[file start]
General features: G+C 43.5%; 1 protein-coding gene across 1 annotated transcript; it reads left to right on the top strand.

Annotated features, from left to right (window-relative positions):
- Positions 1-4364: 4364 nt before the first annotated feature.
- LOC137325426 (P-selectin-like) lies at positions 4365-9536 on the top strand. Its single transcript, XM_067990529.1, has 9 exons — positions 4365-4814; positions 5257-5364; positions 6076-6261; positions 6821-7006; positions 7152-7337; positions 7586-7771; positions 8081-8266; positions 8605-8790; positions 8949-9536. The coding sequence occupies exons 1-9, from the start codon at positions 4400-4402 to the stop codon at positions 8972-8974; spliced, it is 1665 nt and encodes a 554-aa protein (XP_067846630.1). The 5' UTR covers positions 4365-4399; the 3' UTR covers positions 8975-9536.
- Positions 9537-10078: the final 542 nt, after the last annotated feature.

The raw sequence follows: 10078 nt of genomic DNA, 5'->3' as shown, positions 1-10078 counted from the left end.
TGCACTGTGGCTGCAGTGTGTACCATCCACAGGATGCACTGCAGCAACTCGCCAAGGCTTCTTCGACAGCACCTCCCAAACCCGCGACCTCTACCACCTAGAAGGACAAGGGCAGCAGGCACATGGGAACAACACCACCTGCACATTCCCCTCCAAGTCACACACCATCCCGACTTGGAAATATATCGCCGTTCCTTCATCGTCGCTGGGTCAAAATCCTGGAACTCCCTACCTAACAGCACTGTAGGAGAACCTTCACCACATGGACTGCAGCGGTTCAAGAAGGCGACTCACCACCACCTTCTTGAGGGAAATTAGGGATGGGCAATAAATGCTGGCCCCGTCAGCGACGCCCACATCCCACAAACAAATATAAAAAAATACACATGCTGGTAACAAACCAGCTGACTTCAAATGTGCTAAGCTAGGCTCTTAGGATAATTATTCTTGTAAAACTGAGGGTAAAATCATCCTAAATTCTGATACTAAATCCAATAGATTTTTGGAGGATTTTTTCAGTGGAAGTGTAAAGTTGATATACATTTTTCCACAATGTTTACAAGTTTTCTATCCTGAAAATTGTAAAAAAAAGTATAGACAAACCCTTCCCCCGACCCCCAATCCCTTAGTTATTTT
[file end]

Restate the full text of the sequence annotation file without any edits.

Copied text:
General features: G+C 43.5%; 1 protein-coding gene across 1 annotated transcript; it reads left to right on the top strand.

Annotated features, from left to right (window-relative positions):
- Positions 1-4364: 4364 nt before the first annotated feature.
- LOC137325426 (P-selectin-like) lies at positions 4365-9536 on the top strand. Its single transcript, XM_067990529.1, has 9 exons — positions 4365-4814; positions 5257-5364; positions 6076-6261; positions 6821-7006; positions 7152-7337; positions 7586-7771; positions 8081-8266; positions 8605-8790; positions 8949-9536. The coding sequence occupies exons 1-9, from the start codon at positions 4400-4402 to the stop codon at positions 8972-8974; spliced, it is 1665 nt and encodes a 554-aa protein (XP_067846630.1). The 5' UTR covers positions 4365-4399; the 3' UTR covers positions 8975-9536.
- Positions 9537-10078: the final 542 nt, after the last annotated feature.

The raw sequence follows: 10078 nt of genomic DNA, 5'->3' as shown, positions 1-10078 counted from the left end.
TGCACTGTGGCTGCAGTGTGTACCATCCACAGGATGCACTGCAGCAACTCGCCAAGGCTTCTTCGACAGCACCTCCCAAACCCGCGACCTCTACCACCTAGAAGGACAAGGGCAGCAGGCACATGGGAACAACACCACCTGCACATTCCCCTCCAAGTCACACACCATCCCGACTTGGAAATATATCGCCGTTCCTTCATCGTCGCTGGGTCAAAATCCTGGAACTCCCTACCTAACAGCACTGTAGGAGAACCTTCACCACATGGACTGCAGCGGTTCAAGAAGGCGACTCACCACCACCTTCTTGAGGGAAATTAGGGATGGGCAATAAATGCTGGCCCCGTCAGCGACGCCCACATCCCACAAACAAATATAAAAAAATACACATGCTGGTAACAAACCAGCTGACTTCAAATGTGCTAAGCTAGGCTCTTAGGATAATTATTCTTGTAAAACTGAGGGTAAAATCATCCTAAATTCTGATACTAAATCCAATAGATTTTTGGAGGATTTTTTCAGTGGAAGTGTAAAGTTGATATACATTTTTCCACAATGTTTACAAGTTTTCTATCCTGAAAATTGTAAAAAAAAGTATAGACAAACCCTTCCCCCGACCCCCAATCCCTTAGTTATTTT